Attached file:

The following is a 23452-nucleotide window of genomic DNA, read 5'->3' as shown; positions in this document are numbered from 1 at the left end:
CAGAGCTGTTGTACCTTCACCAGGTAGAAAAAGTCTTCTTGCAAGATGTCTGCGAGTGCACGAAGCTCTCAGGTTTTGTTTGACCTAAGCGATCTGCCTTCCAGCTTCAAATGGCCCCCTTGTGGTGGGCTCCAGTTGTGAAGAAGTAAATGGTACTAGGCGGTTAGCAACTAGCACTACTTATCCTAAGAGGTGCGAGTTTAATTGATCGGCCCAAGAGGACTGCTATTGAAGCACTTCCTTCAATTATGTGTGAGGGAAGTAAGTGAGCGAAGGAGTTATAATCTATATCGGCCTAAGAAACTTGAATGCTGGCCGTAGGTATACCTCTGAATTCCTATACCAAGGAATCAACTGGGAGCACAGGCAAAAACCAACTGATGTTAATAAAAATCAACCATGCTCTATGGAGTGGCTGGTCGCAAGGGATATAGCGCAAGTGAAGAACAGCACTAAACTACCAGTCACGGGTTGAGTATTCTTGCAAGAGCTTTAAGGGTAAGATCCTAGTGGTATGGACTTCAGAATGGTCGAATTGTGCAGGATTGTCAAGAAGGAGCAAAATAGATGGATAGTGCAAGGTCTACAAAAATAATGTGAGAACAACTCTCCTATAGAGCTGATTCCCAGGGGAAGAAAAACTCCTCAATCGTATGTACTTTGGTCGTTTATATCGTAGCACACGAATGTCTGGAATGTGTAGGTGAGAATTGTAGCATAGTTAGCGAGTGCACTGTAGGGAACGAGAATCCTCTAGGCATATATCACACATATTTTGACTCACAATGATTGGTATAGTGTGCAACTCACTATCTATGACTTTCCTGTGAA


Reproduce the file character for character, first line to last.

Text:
The following is a 23452-nucleotide window of genomic DNA, read 5'->3' as shown; positions in this document are numbered from 1 at the left end:
CAGAGCTGTTGTACCTTCACCAGGTAGAAAAAGTCTTCTTGCAAGATGTCTGCGAGTGCACGAAGCTCTCAGGTTTTGTTTGACCTAAGCGATCTGCCTTCCAGCTTCAAATGGCCCCCTTGTGGTGGGCTCCAGTTGTGAAGAAGTAAATGGTACTAGGCGGTTAGCAACTAGCACTACTTATCCTAAGAGGTGCGAGTTTAATTGATCGGCCCAAGAGGACTGCTATTGAAGCACTTCCTTCAATTATGTGTGAGGGAAGTAAGTGAGCGAAGGAGTTATAATCTATATCGGCCTAAGAAACTTGAATGCTGGCCGTAGGTATACCTCTGAATTCCTATACCAAGGAATCAACTGGGAGCACAGGCAAAAACCAACTGATGTTAATAAAAATCAACCATGCTCTATGGAGTGGCTGGTCGCAAGGGATATAGCGCAAGTGAAGAACAGCACTAAACTACCAGTCACGGGTTGAGTATTCTTGCAAGAGCTTTAAGGGTAAGATCCTAGTGGTATGGACTTCAGAATGGTCGAATTGTGCAGGATTGTCAAGAAGGAGCAAAATAGATGGATAGTGCAAGGTCTACAAAAATAATGTGAGAACAACTCTCCTATAGAGCTGATTCCCAGGGGAAGAAAAACTCCTCAATCGTATGTACTTTGGTCGTTTATATCGTAGCACACGAATGTCTGGAATGTGTAGGTGAGAATTGTAGCATAGTTAGCGAGTGCACTGTAGGGAACGAGAATCCTCTAGGCATATATCACACATATTTTGACTCACAATGATTGGTATAGTGTGCAACTCACTATCTATGACTTTCCTGTGAA